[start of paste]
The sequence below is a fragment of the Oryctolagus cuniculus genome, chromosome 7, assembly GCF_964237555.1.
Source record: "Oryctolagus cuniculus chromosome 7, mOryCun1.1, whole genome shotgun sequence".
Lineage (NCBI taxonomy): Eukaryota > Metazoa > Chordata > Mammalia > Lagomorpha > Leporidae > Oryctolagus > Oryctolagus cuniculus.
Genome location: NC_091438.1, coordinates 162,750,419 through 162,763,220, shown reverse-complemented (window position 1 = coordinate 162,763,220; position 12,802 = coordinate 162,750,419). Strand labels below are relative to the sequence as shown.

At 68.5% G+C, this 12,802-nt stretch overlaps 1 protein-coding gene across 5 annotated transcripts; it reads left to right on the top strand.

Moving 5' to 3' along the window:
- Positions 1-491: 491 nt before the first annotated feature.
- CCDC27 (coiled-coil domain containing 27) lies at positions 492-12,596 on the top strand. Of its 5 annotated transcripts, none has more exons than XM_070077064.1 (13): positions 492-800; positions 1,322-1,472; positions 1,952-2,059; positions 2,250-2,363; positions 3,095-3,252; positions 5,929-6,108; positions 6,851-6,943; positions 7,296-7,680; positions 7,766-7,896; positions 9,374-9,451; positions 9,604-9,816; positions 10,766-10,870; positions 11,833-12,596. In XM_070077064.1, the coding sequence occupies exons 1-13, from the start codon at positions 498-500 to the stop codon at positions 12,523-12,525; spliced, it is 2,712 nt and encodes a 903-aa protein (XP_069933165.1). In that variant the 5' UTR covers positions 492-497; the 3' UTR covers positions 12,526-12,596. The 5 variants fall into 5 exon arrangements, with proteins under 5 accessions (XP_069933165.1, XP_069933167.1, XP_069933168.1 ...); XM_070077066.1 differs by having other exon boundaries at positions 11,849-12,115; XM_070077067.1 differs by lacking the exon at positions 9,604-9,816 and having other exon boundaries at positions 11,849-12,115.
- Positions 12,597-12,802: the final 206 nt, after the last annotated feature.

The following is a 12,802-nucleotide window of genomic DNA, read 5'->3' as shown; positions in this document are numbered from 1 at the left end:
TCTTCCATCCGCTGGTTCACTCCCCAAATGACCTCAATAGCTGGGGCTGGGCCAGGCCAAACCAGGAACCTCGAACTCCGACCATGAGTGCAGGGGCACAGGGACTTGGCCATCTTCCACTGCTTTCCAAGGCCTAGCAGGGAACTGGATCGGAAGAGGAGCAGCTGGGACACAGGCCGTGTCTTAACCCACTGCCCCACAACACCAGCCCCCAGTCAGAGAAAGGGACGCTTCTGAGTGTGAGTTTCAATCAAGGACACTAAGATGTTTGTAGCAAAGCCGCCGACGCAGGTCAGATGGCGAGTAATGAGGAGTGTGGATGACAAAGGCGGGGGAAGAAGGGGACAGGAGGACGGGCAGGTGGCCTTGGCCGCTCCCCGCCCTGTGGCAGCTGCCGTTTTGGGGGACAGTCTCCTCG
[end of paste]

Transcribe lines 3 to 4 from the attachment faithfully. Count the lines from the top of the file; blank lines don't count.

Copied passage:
Lineage (NCBI taxonomy): Eukaryota > Metazoa > Chordata > Mammalia > Lagomorpha > Leporidae > Oryctolagus > Oryctolagus cuniculus.
Genome location: NC_091438.1, coordinates 162,750,419 through 162,763,220, shown reverse-complemented (window position 1 = coordinate 162,763,220; position 12,802 = coordinate 162,750,419). Strand labels below are relative to the sequence as shown.